(which fell on 21 May that year) and named it Ilha da Ascensão after this feast day.[5] Dry and barren, the island had little appeal for passing ships except for collecting fresh meat, and was not claimed for the Portuguese Crown. Mariners could hunt for the numerous seabirds and the enormous female green turtles that laid their eggs on the sandy beaches. The Portuguese also introduced goats as a potential source of meat for future mariners. In February 1701, HMS Roebuck, commanded by William Dampier, sank in the common anchoring spot in Clarence Bay
Clarence Bay
to the northwest of the island. Sixty men survived for two months until they were rescued. Almost certainly, after a few days they found the strong water spring in the high interior of the island, in what is now called Breakneck Valley (there is a much smaller water source, lower on the mountain, which was named Dampier's Drip by people who probably misinterpreted Dampier's story).[6] It is possible that the island was sometimes used[7] as an open prison for criminal mariners, although there is only one documented case of such an exile, a Dutch ship's officer, Leendert Hasenbosch, set ashore at Clarence Bay
Clarence Bay
as a punishment for sodomy in May 1725.[citation needed] British mariners found the Dutchman's tent, belongings and diary in January 1726; the man's remains were not found. His diary was published in translation in London later that same year, under the title Sodomy
Punish'd; it can nowadays be read online.[8] Organised Settlement[edit] Organised settlement of Ascension Island
Ascension Island
began in 1815, when the British garrisoned it as a precaution after imprisoning Napoleon I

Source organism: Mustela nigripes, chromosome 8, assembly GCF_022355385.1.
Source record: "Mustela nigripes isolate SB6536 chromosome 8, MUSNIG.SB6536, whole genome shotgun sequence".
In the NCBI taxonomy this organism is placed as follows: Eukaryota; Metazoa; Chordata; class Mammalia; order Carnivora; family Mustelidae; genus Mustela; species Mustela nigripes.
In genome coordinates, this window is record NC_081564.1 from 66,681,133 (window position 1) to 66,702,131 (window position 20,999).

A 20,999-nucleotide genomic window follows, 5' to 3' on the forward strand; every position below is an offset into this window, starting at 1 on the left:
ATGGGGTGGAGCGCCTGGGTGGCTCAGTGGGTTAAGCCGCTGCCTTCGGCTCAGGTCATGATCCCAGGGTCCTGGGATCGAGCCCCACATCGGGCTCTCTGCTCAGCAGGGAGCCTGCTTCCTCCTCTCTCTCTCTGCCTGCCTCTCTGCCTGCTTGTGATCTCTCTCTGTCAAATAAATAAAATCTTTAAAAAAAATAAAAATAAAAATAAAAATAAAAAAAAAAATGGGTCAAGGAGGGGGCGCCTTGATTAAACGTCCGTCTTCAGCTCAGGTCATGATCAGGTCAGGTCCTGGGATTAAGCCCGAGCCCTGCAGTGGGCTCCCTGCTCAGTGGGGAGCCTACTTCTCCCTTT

Napoleon I
on Saint Helena
Saint Helena
to the southeast.[5] On 22 October the Cruizer class brig-sloops Zenobia and Peruvian claimed the island for His Britannic Majesty King George III. The Royal Navy
Royal Navy
designated the island as a stone frigate, HMS Ascension, with the classification of "Sloop of War of the smaller class".

Royal Marine barracks (1830) in the former Royal Dockyard, Georgetown.

The location of the island made it a useful stopping-point for ships and communications. The Royal Navy
Royal Navy
used the island as a victualling station for ships, particularly those of the West Africa Squadron working against the slave trade.[9] A garrison of Royal Marines
Royal Marines
was based at Ascension from 1823. Botany[edit] In 1836 the Beagle voyage visited Ascension. Charles Darwin
Charles Darwin
described it as an arid treeless island, with nothing growing near the coast. Sparse vegetation inland supported "about six hundred sheep, many goats, a few cows & horses", large numbers of guineafowl imported from the Cape Verde
Cape Verde
islands, rats, mice, and land crabs; he agreed with the saying attributed to the people of St Helena that "We know we live on a rock, but the poor people at Ascension live on a cinder". He noted the care taken to sustain "houses, gardens & fields placed near the summit of the central mountain", and cisterns at roadsides to provide drinking water. The springs were carefully managed, "so that a single drop of water may not be lost: indeed the whole island may be compared to a huge ship kept in first-rate order." In commenting on this, he noted René Primevère Lesson's remark "that the English nation alone would have thought of making the island of Ascension a productive spot; any other people would have held it as a mere fortress in the ocean."[10] In 1843, botanist and explorer Joseph Hooker visited the island. Four years later, Hooker, with much encouragement from Darwin, advised the Royal Navy
Royal Navy